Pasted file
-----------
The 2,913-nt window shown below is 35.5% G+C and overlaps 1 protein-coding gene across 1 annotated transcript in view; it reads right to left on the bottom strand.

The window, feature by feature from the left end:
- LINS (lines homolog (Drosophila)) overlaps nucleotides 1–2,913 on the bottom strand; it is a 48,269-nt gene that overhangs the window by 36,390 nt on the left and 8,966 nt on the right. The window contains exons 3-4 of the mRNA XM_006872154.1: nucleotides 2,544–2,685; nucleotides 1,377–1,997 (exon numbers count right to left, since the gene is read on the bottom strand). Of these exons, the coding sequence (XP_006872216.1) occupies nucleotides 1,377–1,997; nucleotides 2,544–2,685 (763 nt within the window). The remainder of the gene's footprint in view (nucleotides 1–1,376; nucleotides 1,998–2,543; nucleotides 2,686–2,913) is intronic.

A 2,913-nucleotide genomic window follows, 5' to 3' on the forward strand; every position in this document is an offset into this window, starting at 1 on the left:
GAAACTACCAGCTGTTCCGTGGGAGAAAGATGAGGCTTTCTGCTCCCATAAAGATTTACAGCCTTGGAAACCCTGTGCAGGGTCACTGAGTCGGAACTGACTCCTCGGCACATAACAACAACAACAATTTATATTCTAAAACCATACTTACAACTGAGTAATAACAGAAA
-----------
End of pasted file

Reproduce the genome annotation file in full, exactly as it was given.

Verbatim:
The 2,913-nt window shown below is 35.5% G+C and overlaps 1 protein-coding gene across 1 annotated transcript in view; it reads right to left on the bottom strand.

The window, feature by feature from the left end:
- LINS (lines homolog (Drosophila)) overlaps nucleotides 1–2,913 on the bottom strand; it is a 48,269-nt gene that overhangs the window by 36,390 nt on the left and 8,966 nt on the right. The window contains exons 3-4 of the mRNA XM_006872154.1: nucleotides 2,544–2,685; nucleotides 1,377–1,997 (exon numbers count right to left, since the gene is read on the bottom strand). Of these exons, the coding sequence (XP_006872216.1) occupies nucleotides 1,377–1,997; nucleotides 2,544–2,685 (763 nt within the window). The remainder of the gene's footprint in view (nucleotides 1–1,376; nucleotides 1,998–2,543; nucleotides 2,686–2,913) is intronic.

A 2,913-nucleotide genomic window follows, 5' to 3' on the forward strand; every position in this document is an offset into this window, starting at 1 on the left:
GAAACTACCAGCTGTTCCGTGGGAGAAAGATGAGGCTTTCTGCTCCCATAAAGATTTACAGCCTTGGAAACCCTGTGCAGGGTCACTGAGTCGGAACTGACTCCTCGGCACATAACAACAACAACAATTTATATTCTAAAACCATACTTACAACTGAGTAATAACAGAAA